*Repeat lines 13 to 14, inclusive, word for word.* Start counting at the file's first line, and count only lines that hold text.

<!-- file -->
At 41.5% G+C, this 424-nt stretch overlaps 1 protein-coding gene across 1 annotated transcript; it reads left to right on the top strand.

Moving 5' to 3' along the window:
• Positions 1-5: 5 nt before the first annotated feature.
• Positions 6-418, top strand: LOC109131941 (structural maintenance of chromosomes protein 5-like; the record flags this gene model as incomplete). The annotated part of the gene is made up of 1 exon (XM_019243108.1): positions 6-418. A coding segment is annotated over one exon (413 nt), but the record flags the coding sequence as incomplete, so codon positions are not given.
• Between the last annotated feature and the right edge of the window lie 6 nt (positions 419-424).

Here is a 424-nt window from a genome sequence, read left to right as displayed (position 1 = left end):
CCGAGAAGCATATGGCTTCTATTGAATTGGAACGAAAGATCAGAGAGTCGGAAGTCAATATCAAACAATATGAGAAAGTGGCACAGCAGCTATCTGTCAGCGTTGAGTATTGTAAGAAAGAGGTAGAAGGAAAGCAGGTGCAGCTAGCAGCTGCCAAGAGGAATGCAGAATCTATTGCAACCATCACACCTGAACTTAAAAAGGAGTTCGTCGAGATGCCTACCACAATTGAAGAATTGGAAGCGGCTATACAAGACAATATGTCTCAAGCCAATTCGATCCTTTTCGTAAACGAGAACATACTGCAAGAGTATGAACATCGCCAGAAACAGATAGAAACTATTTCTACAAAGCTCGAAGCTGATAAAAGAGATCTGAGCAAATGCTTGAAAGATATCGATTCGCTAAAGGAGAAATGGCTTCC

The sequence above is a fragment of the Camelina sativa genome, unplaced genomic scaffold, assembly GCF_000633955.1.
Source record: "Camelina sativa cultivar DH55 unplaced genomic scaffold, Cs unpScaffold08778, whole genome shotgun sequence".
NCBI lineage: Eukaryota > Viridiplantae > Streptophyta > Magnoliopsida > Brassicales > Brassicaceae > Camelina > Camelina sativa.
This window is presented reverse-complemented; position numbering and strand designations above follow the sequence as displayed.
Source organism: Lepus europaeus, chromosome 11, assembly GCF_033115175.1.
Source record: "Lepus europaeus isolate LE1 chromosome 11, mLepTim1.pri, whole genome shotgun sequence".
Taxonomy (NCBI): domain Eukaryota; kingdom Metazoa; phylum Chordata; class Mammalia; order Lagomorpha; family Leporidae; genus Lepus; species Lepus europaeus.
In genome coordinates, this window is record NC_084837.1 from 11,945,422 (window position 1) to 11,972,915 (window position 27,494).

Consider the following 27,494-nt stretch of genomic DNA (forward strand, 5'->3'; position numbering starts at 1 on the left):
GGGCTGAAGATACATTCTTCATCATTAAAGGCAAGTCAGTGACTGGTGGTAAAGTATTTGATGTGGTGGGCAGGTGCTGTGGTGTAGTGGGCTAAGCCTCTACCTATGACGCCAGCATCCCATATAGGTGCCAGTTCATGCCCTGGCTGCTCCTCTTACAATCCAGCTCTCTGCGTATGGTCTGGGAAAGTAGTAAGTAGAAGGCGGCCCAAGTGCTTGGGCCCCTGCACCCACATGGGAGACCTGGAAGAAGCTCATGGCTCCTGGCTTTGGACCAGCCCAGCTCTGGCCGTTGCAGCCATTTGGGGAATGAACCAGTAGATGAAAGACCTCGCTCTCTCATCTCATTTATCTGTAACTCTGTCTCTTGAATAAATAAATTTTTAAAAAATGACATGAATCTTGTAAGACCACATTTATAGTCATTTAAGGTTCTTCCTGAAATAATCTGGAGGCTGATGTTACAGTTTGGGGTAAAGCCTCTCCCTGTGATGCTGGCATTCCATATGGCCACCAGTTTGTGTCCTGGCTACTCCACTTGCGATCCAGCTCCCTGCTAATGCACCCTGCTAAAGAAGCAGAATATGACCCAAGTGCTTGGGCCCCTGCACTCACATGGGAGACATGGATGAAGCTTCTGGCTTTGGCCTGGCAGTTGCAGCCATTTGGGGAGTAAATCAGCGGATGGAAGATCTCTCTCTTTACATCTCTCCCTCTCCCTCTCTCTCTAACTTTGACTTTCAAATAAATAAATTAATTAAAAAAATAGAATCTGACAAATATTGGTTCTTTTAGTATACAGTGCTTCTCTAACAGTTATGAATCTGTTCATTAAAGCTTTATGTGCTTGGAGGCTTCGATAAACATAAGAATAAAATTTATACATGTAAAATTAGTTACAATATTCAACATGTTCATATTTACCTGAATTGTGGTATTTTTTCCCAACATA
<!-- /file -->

Source record: "Lepus europaeus isolate LE1 chromosome 11, mLepTim1.pri, whole genome shotgun sequence".
Taxonomy (NCBI): domain Eukaryota; kingdom Metazoa; phylum Chordata; class Mammalia; order Lagomorpha; family Leporidae; genus Lepus; species Lepus europaeus.